Understanding the Legal Do’s and Don’ts of Social Media Advertising (Part 1)
If your first question after reading the title of this article is “There are laws that govern social media advertising?”, please keep reading.
The primary law that governs advertising on social media has been on the books since 1914 and is called the Federal Trade Commission Act. The act, signed into law by President Woodrow Wilson, outlaws unfair acts and practices that affect commerce and created the Federal Trade Commission (FTC), a federal agency that enforces the act. Since its passage, the FTC has used its broad mandate to investigate and prosecute violators who engage in deceptive advertising practices across every communication medium including television, print, radio and social media.
As more and more businesses advertise on social media, it’s important to understand some of the legal guidelines for promoting your product and/or services.
Do’s and Don’ts for Customer and Third-Party Endorsements
We all enjoy when someone says something wonderful about our products or services on social media. In addition to that, customer endorsements can be a powerful tool for attracting would-be customers who are looking beyond the “sales pitch” of a traditional business advertisement when making a purchasing decision. Many online platforms, such as LinkedIn and Thumbtack, even encourage you to obtain customer endorsements or reviews as part of your business’s online profile.
However, simply sharing the wonderful things that people say about you or your business, especially if you have asked for an endorsement, requires some responsibility on your part. If you are going to re-tweet or otherwise share those remarks on your social media pages to promote your business, you should only do so if you believe that the tweet or blog post fairly represents your product or service.
A social media post that you share or sponsor that consists of an endorsement by a customer or third-party on a key attribute of your product or service can be interpreted by the FTC as an advertisement; one promoting that the endorser’s experience is representative of what other consumers will generally achieve with the product or service in actual use.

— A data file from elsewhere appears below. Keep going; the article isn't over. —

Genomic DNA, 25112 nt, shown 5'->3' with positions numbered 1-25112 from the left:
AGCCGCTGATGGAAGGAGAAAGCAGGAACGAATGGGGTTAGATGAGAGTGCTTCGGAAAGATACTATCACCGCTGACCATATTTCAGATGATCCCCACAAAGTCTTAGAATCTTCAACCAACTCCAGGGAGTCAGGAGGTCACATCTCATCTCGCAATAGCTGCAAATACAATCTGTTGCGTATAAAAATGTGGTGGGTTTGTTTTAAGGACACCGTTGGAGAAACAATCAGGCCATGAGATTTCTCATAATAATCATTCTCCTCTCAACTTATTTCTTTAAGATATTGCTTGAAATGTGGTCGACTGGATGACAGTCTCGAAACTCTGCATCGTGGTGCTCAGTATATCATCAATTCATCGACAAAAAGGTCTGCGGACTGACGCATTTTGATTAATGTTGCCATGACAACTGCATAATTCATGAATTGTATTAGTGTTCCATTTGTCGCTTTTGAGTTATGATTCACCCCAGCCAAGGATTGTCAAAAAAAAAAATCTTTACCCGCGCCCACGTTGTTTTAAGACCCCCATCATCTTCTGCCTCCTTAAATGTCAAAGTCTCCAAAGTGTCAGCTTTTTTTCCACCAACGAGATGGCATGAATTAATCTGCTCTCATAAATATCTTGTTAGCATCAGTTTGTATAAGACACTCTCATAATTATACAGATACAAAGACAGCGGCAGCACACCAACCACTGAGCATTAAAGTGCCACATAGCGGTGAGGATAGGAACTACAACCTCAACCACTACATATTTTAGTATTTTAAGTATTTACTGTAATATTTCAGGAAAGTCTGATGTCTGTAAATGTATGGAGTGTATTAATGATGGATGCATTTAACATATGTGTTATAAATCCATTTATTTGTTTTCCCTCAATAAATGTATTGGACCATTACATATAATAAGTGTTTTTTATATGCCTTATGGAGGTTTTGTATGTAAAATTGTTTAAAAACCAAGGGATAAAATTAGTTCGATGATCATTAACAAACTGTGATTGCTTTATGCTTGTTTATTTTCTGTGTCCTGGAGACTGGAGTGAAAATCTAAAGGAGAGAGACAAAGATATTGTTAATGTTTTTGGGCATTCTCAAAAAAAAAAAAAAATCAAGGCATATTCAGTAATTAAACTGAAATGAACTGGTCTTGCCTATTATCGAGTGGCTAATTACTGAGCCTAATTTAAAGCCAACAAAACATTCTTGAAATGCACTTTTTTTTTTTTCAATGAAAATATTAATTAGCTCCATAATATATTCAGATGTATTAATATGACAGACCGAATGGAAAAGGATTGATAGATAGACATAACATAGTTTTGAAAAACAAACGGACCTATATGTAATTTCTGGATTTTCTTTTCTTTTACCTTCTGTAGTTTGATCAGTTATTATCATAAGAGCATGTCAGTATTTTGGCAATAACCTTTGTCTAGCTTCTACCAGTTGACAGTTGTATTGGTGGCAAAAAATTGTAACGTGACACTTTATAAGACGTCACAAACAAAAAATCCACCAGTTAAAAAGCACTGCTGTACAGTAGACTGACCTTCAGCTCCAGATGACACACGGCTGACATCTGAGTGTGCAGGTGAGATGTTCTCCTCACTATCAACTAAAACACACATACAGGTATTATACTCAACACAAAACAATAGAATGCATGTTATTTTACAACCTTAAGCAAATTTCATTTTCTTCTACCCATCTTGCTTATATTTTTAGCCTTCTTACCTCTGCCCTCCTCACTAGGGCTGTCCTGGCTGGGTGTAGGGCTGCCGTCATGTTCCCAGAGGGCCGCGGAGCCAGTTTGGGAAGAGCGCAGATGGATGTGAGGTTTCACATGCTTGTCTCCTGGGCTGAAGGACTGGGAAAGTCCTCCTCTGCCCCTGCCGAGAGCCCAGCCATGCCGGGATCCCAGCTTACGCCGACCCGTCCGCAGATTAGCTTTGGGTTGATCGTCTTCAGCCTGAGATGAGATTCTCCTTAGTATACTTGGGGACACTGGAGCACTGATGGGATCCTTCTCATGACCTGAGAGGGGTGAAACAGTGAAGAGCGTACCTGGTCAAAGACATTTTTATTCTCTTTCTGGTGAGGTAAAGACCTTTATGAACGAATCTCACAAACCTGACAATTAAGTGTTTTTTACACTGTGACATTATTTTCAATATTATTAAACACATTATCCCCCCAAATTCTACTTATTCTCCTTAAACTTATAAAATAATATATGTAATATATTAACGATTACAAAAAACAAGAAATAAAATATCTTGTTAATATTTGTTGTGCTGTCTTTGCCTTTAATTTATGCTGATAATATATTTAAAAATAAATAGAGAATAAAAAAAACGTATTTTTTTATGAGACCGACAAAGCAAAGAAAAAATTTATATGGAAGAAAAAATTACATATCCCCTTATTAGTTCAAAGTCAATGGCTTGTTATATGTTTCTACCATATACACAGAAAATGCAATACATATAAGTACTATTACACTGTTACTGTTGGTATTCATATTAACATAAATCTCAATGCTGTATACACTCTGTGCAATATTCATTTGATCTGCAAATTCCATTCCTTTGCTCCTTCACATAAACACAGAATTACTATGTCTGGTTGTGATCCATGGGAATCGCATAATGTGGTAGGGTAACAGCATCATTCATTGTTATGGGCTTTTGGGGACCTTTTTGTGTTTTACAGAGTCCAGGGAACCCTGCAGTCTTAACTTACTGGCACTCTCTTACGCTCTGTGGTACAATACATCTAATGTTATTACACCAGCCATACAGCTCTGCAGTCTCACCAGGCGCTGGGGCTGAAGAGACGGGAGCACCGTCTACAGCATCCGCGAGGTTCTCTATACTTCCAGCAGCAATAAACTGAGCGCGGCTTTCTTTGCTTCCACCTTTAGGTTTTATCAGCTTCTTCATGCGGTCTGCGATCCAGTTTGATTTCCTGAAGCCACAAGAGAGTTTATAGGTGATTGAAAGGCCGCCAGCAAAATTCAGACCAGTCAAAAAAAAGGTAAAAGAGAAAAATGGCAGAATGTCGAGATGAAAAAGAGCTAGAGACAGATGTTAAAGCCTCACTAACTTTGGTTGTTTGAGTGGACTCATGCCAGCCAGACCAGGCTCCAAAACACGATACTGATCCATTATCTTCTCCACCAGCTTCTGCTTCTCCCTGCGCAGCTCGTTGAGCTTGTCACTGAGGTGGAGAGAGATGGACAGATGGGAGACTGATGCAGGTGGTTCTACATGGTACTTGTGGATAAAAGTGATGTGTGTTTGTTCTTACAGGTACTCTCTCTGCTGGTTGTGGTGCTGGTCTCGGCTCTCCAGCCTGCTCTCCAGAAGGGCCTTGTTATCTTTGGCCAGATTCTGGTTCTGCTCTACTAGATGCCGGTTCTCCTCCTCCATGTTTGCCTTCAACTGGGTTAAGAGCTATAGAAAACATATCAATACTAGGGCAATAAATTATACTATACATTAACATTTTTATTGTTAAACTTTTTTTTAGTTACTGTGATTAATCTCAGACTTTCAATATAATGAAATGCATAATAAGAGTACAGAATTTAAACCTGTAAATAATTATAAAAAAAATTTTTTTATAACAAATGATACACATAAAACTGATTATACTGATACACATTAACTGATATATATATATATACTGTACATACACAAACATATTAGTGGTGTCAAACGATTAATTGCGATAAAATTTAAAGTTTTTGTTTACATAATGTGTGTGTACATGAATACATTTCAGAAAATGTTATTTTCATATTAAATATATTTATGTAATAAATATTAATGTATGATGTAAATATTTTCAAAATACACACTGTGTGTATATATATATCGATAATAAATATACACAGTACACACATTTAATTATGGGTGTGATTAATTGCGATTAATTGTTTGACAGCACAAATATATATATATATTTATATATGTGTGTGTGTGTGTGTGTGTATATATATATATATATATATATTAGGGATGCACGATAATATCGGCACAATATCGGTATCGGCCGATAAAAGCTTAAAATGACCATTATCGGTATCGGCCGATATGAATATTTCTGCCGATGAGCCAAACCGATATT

Because the endorsement sets the expectations that a new customer will have the same type of experience with your company as the endorser, the FTC has regulations about use of endorsements to prevent giving false or deceptive impressions to the public. Therefore, you want to make sure that your use of customer and third-party endorsements abides by the following guidelines:
- When the message represents that the endorser uses the endorsed product, the endorser must have been a bona fide user of it at the time the endorsement was given
- Your business, as the promoter or advertiser, may continue to run or promote the endorsement only so long as you have good reason to believe that the endorser remains a bona fide user of the product. If the endorsement relates to a prior version of your product or service, you should inquire with the endorser whether his or her statements remain accurate in light of their use of the newer product. If they are no longer a customer, the endorsement should be removed or archived
- If you pay a blogger to promote your product or service on their blog, it is your responsibility to make sure that the blogger discloses that they are being paid for promoting services and that log posts about your product or service do not contain deceptive statements or unsubstantiated claims
For example, if a customer providing an endorsement has achieved an uncommonly good result after using your product or service, then as the promoter or advertiser, you are responsible for notifying potential customers in a clear and conspicuous way that the results achieved by the endorser may not be typical. Likewise, if a blogger is making exaggerated representations about your product or services, you should take steps to have the blog post revised and should not continue to promote the post until revised.
Companies that use endorsements to promote their business are subject to liability for false or unsubstantiated statements made through endorsements, or for failing to disclose material connections between themselves and their endorsers. If you have any questions or concerns about whether third-party endorsements could be viewed as deceptive, speak with an attorney.